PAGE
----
Bild-Junge-Mädchen_Copyright_SeiLeise_Alexandra Wehrmann  An overview plan drawn up by Ossege and published on his Facebook page reflects the route, and also marks the approximate locations of the paper artworks. The artist wants to leave everything else to the picture hunters. After all, that’s part of the game. “I think it’s counterproductive if you know exactly how many works there are to find,” says Ossege. Some visitors feel successful when they find five pictures. “But if you know that there may be up to 25 on 19 kilometres, you might be disappointed by that in spite of having just spent a wonderful day along the Rhine.” Anyone approaching the matter expecting to have an experience served to them fully prepared and digested is likely to be disappointed, seiLeise warns: “You can either engage in the hunt, or you can stay home.”

Vandalising vandalism

Rather than staying home, I have now strolled some way up the Rhine. Near the “Katzenbuckel”, a pedestrian bridge spanning the entrance to the harbour basin and connecting the Mülheim banks of the Rhine to a youth park, I spot the first work on a wall, half-concealed by a parking lorry.

It’s a girl with a paste brush, in the face mask typical for coronavirus times. The poster already glued on, originally part of Ossege’s work, however, has disappeared. The figure’s brush is incomplete now as well. Damage and destruction are part of his business, as the artist knows. “Once I set them free, I cannot control where my works go or what happens to them. I also don’t think that’s my job.”

Sometimes, the city’s disposal company AWB removes his pictures. Often, some fan or another wants to take home a genuine seiLeise.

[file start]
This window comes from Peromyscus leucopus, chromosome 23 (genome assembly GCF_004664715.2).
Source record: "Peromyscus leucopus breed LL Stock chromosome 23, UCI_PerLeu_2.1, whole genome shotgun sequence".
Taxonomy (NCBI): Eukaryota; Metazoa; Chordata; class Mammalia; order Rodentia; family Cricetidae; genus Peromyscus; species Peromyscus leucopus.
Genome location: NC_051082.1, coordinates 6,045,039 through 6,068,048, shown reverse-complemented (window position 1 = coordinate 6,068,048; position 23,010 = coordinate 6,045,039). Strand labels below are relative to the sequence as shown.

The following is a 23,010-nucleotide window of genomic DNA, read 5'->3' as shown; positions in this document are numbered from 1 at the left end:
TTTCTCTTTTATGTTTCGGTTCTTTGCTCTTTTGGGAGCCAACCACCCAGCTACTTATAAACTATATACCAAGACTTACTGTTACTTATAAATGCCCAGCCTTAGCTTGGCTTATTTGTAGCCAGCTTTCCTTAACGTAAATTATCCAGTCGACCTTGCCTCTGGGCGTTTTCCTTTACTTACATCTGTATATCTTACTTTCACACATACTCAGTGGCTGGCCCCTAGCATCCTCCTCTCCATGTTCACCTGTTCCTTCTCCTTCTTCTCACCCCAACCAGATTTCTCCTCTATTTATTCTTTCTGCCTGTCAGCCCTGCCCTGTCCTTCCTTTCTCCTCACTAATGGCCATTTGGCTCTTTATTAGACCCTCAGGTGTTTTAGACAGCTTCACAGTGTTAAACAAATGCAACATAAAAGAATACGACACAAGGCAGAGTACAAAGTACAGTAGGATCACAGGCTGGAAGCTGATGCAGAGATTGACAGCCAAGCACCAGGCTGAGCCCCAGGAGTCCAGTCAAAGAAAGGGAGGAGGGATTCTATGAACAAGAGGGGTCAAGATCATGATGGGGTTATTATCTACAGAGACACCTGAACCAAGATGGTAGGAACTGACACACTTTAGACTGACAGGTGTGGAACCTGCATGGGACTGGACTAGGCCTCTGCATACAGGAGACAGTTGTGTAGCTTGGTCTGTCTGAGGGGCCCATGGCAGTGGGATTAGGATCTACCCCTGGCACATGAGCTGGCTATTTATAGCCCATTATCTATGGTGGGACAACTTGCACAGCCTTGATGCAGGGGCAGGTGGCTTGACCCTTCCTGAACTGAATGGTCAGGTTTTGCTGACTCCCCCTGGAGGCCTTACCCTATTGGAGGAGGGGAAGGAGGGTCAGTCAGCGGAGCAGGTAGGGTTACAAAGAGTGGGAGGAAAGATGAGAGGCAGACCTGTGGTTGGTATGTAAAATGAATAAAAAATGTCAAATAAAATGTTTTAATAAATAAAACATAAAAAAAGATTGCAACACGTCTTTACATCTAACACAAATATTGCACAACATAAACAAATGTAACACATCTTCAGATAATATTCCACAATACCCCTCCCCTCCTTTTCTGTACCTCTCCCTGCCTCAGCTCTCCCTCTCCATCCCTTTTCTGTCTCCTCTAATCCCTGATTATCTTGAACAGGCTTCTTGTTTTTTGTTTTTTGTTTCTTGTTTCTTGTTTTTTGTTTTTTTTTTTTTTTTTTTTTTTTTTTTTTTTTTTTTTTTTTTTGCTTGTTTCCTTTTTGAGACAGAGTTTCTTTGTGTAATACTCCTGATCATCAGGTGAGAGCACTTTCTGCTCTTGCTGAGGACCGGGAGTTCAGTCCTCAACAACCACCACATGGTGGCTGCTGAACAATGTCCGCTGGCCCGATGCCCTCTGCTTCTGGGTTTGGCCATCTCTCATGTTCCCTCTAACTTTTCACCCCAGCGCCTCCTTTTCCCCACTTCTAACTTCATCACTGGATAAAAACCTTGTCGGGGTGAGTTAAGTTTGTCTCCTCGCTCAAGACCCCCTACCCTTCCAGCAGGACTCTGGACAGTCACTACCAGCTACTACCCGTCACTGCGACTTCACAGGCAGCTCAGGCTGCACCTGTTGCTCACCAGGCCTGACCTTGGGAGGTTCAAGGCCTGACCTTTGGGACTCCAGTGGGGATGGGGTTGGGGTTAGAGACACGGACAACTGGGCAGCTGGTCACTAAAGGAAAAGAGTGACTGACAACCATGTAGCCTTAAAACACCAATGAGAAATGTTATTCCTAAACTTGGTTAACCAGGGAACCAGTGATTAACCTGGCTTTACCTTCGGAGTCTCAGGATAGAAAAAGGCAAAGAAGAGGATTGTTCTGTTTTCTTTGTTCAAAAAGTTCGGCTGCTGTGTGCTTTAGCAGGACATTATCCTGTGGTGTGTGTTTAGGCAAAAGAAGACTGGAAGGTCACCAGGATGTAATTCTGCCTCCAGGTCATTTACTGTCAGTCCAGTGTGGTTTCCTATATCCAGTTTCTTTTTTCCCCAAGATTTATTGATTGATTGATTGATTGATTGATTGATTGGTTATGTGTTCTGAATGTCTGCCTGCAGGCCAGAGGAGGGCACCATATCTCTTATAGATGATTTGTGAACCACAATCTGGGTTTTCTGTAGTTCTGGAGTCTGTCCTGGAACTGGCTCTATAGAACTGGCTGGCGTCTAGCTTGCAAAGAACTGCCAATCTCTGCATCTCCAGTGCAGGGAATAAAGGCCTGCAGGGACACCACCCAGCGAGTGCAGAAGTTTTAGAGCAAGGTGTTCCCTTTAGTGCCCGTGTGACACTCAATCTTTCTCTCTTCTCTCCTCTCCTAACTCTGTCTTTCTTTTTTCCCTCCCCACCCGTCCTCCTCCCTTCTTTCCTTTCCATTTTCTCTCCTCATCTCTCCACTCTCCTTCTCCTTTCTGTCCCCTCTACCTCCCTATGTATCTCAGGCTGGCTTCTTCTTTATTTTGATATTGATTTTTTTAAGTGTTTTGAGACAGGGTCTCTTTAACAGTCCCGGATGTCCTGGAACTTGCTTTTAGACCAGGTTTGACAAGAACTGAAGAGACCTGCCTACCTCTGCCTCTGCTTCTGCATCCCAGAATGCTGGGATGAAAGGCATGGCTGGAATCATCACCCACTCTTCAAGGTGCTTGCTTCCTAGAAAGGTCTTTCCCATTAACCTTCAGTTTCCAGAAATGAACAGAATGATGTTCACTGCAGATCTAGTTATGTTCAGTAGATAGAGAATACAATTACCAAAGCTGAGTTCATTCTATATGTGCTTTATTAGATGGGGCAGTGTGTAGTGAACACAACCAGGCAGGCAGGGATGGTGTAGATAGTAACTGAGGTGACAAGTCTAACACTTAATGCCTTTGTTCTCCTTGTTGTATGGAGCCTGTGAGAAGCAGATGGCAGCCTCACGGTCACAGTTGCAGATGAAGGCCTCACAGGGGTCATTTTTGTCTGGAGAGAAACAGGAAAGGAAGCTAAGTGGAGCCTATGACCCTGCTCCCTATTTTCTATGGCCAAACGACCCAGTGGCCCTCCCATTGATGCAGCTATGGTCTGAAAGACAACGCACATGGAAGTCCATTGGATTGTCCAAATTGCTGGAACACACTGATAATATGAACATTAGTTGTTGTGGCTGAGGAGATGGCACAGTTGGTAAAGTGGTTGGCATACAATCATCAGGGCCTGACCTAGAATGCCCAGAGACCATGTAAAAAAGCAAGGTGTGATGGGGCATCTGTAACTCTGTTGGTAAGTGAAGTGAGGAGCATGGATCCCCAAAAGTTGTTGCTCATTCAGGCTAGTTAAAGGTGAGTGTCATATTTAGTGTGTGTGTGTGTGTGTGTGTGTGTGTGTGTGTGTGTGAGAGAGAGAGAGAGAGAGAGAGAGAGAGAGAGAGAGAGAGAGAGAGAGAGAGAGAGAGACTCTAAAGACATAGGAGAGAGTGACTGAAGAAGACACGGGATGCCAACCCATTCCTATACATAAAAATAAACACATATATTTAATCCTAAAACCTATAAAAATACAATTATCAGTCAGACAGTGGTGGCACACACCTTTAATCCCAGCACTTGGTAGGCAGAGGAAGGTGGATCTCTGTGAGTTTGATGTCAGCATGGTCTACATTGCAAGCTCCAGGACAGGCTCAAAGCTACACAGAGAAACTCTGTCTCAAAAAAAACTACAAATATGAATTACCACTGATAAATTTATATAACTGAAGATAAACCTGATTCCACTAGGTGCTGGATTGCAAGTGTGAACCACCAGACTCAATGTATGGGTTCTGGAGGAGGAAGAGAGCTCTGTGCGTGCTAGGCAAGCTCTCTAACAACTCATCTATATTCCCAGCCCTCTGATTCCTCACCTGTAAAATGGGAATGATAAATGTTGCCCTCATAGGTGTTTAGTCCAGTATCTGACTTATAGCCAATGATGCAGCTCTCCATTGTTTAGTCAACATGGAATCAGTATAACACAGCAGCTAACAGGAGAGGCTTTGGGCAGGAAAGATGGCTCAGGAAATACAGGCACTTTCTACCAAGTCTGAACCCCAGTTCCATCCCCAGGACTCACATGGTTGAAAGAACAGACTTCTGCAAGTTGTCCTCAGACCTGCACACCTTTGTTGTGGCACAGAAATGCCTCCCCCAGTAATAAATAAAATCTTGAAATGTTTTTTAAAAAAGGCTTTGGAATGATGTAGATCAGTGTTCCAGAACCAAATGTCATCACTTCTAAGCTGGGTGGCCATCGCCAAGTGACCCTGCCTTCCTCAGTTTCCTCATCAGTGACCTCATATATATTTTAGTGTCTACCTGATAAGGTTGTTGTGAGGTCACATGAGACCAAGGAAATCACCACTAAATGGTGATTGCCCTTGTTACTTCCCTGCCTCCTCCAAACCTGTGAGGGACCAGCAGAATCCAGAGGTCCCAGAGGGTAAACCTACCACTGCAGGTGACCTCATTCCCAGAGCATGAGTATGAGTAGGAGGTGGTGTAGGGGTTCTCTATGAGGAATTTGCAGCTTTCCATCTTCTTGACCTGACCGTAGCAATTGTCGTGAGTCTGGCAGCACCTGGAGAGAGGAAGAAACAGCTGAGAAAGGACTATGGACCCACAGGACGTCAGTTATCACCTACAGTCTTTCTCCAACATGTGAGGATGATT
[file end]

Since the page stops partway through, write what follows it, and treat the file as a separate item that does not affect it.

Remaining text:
And, of course, there are some cases of wilful destruction. “If you can even talk about vandalising vandalism.” Now and then, Tim Ossege sets out to take stock. Where a work has disappeared or been destroyed, he marks it with a little camera icon in his overview plan.

The magic of the wren

Between the Katzenbuckel and Zoobrücke, my short visit to Cologne takes me to a number of further seiLeise works. I am deliberately refraining from giving numbers or disclosing the precise locations here, in order to avoid rendering the picture hunt moot for anyone who wishes to follow me. Let me just say that I met the moon girl, watched the fox with the yellow flower in its snout, and fell under the spell of the crowned wren.

Current political and societal subjects usually serve as the basis for seiLeise’s art. Exceptions prove the rule: “Now and then, strictly aesthetic motives show up as well that contain no profound statements at all.” The latter were predominant among the works I discovered. My walk ended at the Zoobrücke, close to the Bootshaus, one of Germany’s most famous techno sites. Like any other club, it is currently resting in deep slumber. Of course, one can also start a “picture hunt” from here, walking downstream along the Rhine all the way to St. Clemens or even further, to the Opalturm or the Stammheim sculpture park. Let me finally mention two good places for a break along the route: the Anker 7 on Hafenstraße serves hot and cold drinks of all kinds as well as waffles and warm dishes. Café Jakubowski has long become an institution in the “Veedel”, supplying its guests with anything their bellies may desire. It’s located at the Mülheimer Freiheit, barely 100 metres away from the Rhine, by the way.

Text: Alexandra Wehrmann | Photos: Alexandra Wehrmann, urban artworks by seiLeise